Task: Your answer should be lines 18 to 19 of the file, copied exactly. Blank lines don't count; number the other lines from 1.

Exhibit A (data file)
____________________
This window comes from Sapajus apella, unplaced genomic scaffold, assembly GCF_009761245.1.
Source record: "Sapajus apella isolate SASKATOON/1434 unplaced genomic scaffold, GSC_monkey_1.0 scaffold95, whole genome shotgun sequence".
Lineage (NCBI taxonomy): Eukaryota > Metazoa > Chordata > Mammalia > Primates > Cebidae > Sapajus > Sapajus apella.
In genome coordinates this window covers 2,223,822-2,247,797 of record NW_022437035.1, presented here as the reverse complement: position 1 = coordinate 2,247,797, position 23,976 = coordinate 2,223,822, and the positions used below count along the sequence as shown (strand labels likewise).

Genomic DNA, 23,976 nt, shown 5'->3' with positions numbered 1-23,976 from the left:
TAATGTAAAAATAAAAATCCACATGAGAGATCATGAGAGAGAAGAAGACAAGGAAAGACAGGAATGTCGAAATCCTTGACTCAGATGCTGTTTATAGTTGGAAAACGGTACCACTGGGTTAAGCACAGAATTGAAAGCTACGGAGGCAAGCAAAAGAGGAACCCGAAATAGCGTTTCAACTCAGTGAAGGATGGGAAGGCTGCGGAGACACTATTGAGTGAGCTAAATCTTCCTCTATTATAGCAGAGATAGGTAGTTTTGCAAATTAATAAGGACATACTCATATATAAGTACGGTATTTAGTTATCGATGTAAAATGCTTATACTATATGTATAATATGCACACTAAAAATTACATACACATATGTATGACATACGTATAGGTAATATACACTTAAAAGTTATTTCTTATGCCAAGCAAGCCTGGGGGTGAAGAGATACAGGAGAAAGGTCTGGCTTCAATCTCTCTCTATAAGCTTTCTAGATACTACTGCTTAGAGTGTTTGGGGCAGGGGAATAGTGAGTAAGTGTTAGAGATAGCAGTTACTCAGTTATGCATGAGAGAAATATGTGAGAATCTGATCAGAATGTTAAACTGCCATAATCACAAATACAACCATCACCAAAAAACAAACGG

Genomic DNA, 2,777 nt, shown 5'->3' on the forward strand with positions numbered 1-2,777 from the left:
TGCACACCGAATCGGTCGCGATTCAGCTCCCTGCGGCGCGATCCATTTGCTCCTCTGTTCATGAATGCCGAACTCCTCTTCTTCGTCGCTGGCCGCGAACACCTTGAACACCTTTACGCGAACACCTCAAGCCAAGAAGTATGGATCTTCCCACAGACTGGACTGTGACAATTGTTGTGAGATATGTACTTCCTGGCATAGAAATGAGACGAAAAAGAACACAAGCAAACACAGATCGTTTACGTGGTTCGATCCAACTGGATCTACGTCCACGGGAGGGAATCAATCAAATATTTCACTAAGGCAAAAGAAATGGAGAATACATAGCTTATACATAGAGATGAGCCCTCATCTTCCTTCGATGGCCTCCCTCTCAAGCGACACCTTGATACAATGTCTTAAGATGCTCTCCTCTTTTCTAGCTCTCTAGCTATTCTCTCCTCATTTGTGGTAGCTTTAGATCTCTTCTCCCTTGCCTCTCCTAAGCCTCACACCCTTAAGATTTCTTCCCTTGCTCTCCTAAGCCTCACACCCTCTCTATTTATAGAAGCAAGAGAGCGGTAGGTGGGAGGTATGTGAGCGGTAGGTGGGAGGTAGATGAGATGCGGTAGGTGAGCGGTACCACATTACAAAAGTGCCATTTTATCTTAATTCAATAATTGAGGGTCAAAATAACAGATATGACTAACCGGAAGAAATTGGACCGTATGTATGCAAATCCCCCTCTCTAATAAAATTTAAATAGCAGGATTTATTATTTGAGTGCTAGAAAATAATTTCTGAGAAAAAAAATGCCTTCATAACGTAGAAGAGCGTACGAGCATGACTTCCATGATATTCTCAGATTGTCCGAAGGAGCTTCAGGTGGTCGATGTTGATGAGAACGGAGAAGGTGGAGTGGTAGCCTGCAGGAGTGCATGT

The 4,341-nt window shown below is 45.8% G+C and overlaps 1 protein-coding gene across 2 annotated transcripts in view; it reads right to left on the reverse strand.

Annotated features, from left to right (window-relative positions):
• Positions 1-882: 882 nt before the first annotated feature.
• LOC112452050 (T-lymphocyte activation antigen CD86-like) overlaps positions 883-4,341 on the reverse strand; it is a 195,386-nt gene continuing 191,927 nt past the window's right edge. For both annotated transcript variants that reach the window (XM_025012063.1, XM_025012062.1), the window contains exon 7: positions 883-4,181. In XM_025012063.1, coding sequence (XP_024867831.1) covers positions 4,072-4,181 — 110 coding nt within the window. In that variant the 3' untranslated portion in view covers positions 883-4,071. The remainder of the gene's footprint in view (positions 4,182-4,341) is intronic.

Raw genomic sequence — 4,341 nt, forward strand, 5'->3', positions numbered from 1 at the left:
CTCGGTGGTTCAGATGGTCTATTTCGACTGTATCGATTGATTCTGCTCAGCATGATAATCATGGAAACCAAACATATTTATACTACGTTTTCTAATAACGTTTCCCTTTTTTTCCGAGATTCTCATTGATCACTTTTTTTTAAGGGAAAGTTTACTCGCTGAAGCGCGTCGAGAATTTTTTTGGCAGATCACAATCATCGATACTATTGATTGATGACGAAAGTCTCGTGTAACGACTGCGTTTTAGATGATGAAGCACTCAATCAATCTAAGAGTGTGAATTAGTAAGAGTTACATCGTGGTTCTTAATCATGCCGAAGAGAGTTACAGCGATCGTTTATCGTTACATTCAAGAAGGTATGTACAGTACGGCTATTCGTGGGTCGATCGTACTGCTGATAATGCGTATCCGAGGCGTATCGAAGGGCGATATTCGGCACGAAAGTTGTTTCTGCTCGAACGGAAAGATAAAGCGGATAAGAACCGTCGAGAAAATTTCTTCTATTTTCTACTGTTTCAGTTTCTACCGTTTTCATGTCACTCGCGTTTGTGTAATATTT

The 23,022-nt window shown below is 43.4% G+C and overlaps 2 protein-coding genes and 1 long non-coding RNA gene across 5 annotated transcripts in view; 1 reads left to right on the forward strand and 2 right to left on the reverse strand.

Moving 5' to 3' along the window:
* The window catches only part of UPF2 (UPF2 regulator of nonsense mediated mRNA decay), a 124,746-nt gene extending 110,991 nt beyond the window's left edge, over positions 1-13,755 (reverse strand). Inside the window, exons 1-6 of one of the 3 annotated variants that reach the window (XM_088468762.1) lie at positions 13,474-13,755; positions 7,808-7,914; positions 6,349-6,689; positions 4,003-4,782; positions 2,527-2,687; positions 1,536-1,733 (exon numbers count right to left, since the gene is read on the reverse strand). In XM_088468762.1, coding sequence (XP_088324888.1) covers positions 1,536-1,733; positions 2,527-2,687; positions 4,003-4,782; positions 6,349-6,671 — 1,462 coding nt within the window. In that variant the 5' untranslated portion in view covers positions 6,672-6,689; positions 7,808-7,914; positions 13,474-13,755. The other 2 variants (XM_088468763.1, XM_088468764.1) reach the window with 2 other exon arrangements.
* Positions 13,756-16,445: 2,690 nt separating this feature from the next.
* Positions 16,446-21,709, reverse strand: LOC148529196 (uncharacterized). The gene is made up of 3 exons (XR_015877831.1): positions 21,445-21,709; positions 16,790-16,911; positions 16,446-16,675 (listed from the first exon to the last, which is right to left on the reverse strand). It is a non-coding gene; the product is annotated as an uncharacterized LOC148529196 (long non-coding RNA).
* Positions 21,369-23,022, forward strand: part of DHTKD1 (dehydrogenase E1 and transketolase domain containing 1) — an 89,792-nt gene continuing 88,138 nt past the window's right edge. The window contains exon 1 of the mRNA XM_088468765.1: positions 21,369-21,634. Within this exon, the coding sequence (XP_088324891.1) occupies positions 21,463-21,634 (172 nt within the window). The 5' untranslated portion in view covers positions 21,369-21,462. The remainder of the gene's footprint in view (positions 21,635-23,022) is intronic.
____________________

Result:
* Positions 13,756-16,445: 2,690 nt separating this feature from the next.
* Positions 16,446-21,709, reverse strand: LOC148529196 (uncharacterized). The gene is made up of 3 exons (XR_015877831.1): positions 21,445-21,709; positions 16,790-16,911; positions 16,446-16,675 (listed from the first exon to the last, which is right to left on the reverse strand). It is a non-coding gene; the product is annotated as an uncharacterized LOC148529196 (long non-coding RNA).